Shivering and trembling may be symptoms of something serious — like poisoning, kidney disease, or injury. So, if your dog suddenly starts trembling or shivering, it’s important to take note of other symptoms such as diarrhoea, vomiting, or limping. Then talk to your vet right away. There are other less common reasons for shivering, shaking, trembling, or tremors in dogs.

Chronic kidney failure can lead to tremors. So can neurological problems that may include inflammatory brain diseases or seizure disorders. An Addisonian crisis, a condition related to an underactive adrenal gland, and demyelinating disorders may also lead to shaking in dogs. Dogs may shake when their anal sacs are full.

If you have questions about your dog’s shivering or trembling — or about any canine health and wellness issue, talk to your vet. Shivering could be a sign that your dog is in pain or suffering from an illness. Shivering and muscle tremors can be symptoms of serious conditions such as distemper, hypoglycemia, Addison’s disease and inflammatory brain disease, as well as more common ailments like an upset stomach. Fear, excitement, or stress. Strong emotions can cause a person to shake or shiver. This is often due to a surge of adrenaline in the body. Adrenaline is a hormone that triggers the body’s fight-or-flight response. Many dogs tremble or shake, even when it’s not cold outside.

                                   This is especially common in small dogs like Chihuahuas. While shivering can be just a normal fact of life for some dogs, it can also be a warning sign that something is amiss. There are many different reasons that your dog could be shaking, ranging from benign to concerning. Whether or not you should seek treatment will depend on the opinion of your vet, but keep in mind that some of the reasons dogs shiver are quite difficult to pin down. We understand why you’re concerned when your dog starts to shake or shiver. Fortunately, the cause may not be as severe as your immediate worries. Dogs will tremble, shiver, and shake for a number of reasons. Assessing and observing the other symptoms your pup is displaying will help to better determine the severity of the situation.

While your pet could just be cold, shivering can also be an indicator of poisoning, disease, or injury. Shaking can be a sign of pain among other reasons. Pain is often exhibited through shaking in the hind legs, common in older dogs who have developed joint pain. Arthritis is one reason for shaking from pain in dogs.

While shaking due to pain isn’t necessarily an emergency situation, it should still be addressed by a veterinarian. Your veterinarian can address your pet’s pain and help you find a solution through therapies or medication.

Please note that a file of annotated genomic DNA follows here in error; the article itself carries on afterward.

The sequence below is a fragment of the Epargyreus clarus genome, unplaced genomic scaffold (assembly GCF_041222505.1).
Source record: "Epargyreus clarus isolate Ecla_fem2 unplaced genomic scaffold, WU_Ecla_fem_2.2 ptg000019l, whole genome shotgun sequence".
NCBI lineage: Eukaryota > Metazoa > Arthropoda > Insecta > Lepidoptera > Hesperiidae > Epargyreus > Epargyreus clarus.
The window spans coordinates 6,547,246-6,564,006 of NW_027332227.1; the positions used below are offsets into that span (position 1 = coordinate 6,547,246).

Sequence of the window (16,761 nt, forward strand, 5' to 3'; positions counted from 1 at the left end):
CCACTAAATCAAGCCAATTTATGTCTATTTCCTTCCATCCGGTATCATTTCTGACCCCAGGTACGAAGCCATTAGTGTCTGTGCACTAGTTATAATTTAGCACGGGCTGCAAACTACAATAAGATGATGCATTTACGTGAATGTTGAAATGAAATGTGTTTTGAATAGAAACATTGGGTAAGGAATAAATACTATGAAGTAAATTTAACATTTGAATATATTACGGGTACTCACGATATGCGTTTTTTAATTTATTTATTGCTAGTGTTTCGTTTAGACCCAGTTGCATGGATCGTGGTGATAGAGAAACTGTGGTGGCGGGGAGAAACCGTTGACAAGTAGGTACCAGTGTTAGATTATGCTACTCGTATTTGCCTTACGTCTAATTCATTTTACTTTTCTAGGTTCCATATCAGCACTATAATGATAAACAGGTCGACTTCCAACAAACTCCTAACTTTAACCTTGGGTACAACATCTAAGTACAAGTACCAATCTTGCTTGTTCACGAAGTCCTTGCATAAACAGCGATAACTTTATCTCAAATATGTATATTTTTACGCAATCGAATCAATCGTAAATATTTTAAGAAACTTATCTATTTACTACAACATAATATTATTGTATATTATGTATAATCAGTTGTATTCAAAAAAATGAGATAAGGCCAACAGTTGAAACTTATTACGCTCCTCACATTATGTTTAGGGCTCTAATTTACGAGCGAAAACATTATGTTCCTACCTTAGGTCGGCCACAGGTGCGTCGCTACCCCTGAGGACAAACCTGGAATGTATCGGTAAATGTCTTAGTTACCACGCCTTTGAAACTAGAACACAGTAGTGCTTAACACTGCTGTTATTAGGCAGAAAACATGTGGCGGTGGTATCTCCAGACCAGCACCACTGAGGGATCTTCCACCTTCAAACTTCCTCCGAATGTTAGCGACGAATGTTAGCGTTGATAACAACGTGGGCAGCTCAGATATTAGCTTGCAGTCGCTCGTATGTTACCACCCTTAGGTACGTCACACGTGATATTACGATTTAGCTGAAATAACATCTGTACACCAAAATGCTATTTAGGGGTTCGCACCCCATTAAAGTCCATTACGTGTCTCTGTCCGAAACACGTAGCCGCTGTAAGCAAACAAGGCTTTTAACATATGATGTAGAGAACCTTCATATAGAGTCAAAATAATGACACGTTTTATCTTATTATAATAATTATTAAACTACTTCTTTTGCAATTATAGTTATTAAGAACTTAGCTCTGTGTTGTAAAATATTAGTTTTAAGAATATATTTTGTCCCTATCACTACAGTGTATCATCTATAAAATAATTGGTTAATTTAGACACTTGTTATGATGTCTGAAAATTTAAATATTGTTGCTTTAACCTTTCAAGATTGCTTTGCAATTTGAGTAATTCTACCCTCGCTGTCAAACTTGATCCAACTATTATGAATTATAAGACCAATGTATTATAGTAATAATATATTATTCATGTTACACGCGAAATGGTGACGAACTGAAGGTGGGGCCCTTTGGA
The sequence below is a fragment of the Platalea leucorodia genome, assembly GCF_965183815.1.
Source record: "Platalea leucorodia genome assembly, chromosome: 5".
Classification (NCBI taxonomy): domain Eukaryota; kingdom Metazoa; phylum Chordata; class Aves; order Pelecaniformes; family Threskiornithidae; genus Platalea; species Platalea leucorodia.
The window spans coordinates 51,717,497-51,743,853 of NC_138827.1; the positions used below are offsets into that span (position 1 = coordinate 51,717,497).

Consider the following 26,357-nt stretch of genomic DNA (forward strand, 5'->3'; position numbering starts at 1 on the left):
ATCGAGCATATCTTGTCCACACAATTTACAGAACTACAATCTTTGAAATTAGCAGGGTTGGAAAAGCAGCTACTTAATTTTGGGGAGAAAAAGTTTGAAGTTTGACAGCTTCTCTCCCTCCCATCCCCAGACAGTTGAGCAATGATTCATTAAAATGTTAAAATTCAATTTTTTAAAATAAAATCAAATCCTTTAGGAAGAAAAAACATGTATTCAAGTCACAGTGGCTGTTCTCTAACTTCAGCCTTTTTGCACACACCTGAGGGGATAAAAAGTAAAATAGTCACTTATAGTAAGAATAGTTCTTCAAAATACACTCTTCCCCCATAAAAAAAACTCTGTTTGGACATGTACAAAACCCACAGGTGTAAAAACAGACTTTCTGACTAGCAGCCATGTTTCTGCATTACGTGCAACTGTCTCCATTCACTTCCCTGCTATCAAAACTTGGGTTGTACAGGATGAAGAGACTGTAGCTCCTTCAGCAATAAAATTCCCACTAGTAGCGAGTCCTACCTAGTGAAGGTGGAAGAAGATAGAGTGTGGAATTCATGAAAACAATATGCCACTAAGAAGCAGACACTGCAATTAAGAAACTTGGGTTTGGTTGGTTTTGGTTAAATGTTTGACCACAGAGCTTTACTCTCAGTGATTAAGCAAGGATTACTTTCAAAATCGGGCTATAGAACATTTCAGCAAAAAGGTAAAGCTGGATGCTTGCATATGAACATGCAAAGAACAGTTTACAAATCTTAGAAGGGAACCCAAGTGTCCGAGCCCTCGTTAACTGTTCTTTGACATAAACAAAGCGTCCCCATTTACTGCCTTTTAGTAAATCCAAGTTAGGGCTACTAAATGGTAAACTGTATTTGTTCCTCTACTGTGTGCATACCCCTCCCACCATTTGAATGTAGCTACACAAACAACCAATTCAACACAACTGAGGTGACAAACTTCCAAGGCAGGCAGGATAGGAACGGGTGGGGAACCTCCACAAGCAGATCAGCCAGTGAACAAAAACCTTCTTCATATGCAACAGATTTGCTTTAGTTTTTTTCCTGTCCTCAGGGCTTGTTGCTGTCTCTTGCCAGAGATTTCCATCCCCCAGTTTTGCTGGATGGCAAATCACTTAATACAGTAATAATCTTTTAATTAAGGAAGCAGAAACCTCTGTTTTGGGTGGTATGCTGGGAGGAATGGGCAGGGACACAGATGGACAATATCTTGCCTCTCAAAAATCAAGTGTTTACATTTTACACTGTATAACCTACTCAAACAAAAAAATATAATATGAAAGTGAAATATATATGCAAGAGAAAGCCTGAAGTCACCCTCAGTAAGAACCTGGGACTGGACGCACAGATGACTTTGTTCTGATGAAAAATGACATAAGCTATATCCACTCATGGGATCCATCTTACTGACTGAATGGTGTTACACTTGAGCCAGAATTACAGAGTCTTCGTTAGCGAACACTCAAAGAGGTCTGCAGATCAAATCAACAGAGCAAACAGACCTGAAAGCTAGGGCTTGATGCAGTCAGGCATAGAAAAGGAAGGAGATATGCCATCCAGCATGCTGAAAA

While pain can be indicated by shaking or trembling, it doesn’t eliminate the possibility your dog could be shaking for another more or less severe reason. Not all the reasons behind your dog’s shaking are negative. When dogs get excited, like when they’re playing with you or you’ve just gotten home after work, dogs will often shake. This is actually a natural reaction in their body to exert excess energy and calm them down.

Other times when your pup may shiver out of excitement or anticipation is when you’re preparing their dinner or when they’ve spotted something outside they want to chase. If your dog is afraid of loud noises, like thunder or fireworks, they may react by shivering and shaking. It’s not uncommon for dogs to have anxiety, especially when major environmental changes happen in ‘their space’.

If your dog’s anxiety is severe enough then you may want to contact your veterinarian. Veterinarians can prescribe an anti-anxiety medication for your dog to be used in anticipation of or during stressful events. If your dog is displaying no other concerning symptoms and there are no new stressors in their environment, then they are most likely just shivering from being cold.

Dogs shiver when cold just like people do. If you live in a particularly cold climate or have a small or thin coated pup, it’s worth it to invest in a coat or potentially even a pair of booties. You’ll want to ensure they aren’t outside for too long as well.

In severe cases, a dog can have hypothermia from long periods of exposure to the extreme cold. In this situation, you will need to take them to a vet for treatment. You look over and find your dog shivering, involuntarily trembling.  It is not the regular wiggling of excitement you see when you are about to take him on a walk.  Shivering is more of twitching of the muscles. There are different reasons that your dog may be shivering such as:

Cold weather

Overheating/heat stroke

Muscle or joint issues



Neurological issue

Addison’s disease


If your pet continues to shiver, even after you cover him with a blanket and you start to notice other symptoms, it is time to take him to the veterinarian.  The veterinarian can help determine why your pet is shivering and provide timely care. Your dog might be shivering due to a number of reasons. It could be from excitement, old age, breed type, fear, body temperature, or after eating something toxic. Some reasons are more common than others, and generally don’t need serious treatment or vet assistance.

Because there are so many reasons why your dog might be shaking, it’s essential to understand the concept of shaking before determining the cause. Many times your dog won’t need medical assistance, but other times they might need to be seen by a vet immediately. Let’s look at the reasons for this behaviour and find out if your buddy needs to go to the vet or if you can help.

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